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The Ringing Bells of Liberty 

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If Alderman Dorothy Tillman were a man, you might think she was the first priest in the Chicago City Council. How else to account for all the time she apparently spends on the dark side of a confessional?

At last week's meeting, Tillman declared for the third time this year that aldermen preparing to vote yes on a controversial ordinance had confessed their true desires to her. According to Tillman, whose vow of confidentiality seems partial at best, they really wanted to vote no.

This time it was an ordinance banning tobacco and alcohol advertising on billboards, with some exceptions, such as on signs located in industrial areas. The purpose is to protect children from messages enticing them to smoke and drink. It's the culmination of south-side priest Michael Pfleger's 14-year crusade against such billboards. Tillman's was the lone dissenting vote.

Tillman said she supports a ban near schools, but believes this ordinance is unconstitutional and will be overturned. That's despite the fact that the U.S. Supreme Court let stand an almost identical law in Baltimore earlier this year. Then came the true confessions part of her speech: "And what's so interestin' is that I think a lot of my other colleagues feel the same way, but they feel pressured. A lot of folks been callin' me."

In March, when the council passed an ordinance that Tillman opposed extending health benefits to partners of gay city employees, she condemned the aldermen who had filed through her confessional. "I heard some of 'em say, 'Well Dorothy, I really don't believe in this, I don't wanna vote for it, but you know I got those folks in my ward,'" she jeered.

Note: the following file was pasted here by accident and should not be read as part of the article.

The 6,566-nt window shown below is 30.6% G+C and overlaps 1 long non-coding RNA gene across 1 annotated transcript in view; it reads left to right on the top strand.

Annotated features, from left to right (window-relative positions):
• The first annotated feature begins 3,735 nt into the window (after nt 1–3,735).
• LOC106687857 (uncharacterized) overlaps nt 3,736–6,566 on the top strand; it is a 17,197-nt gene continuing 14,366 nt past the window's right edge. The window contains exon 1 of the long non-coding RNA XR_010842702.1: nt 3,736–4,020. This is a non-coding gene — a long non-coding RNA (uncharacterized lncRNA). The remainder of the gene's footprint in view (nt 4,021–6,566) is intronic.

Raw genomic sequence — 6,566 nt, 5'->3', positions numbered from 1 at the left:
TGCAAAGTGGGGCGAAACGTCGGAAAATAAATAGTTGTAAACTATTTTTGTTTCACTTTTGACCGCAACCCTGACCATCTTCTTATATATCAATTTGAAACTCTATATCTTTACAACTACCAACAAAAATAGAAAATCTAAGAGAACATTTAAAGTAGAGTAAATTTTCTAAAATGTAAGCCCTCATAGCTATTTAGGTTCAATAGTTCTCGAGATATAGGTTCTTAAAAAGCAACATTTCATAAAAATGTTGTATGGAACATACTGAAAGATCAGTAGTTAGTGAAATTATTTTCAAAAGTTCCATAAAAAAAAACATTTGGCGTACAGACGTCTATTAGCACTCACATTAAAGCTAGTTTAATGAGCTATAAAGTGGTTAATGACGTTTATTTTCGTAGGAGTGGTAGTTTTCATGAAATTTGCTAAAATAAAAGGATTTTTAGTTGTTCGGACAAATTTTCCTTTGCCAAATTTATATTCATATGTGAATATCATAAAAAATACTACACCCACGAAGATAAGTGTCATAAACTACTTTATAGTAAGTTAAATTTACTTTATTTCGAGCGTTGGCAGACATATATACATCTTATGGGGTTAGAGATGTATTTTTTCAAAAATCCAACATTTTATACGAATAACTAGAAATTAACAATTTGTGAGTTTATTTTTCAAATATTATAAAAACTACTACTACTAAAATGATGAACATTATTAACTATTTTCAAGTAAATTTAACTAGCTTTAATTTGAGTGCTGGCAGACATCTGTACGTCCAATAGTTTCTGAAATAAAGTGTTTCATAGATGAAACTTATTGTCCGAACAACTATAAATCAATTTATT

In July, when the aldermen passed an ethics ordinance that Tillman opposed giving the Chicago Board of Ethics oversight over the council, she again denounced her flock. "And then you pulled me in back--that's what I don't like. 'Well Tillman, you know you right, but I, I can't vote, I can't vote against that 'cause if I do the press'll eat me alive,'" she hissed, savagely mimicking them.

You hate to think what kind of penance she gives out.

Tillman also called aldermen who smoke or drink hypocritical for voting for the billboard ban. Alderman Shirley Coleman, who really is an ordained Baptist minister, disagreed. "I stand to rise to support this. Um, I have done both, smoked and drank, and if you catch me on a good day I might be doing both."

¥¥¥

Mayor Daley displayed his dark side when Alderman Ray Suarez introduced the Chicago Police Department's Flying Knights parachute team to the council for a round of applause.

"I told these fine police officers I have a list of people that I'd like for them to take up on their flight next time, heheheh," said Daley. "I was talkin' to Alderman [Robert] Shaw real quickly!"

"Question, your honor," interjected Alderman Edward Burke. "Is that with or without the parachutes?"

Later, Shaw congratulated the parachute team and declared that every time he sees them perform he considers joining them, except that he's concerned about who would pack his parachute.

Daley's hand shot into the air. "The mayor! Hahahahaha!"

--Cate Plys

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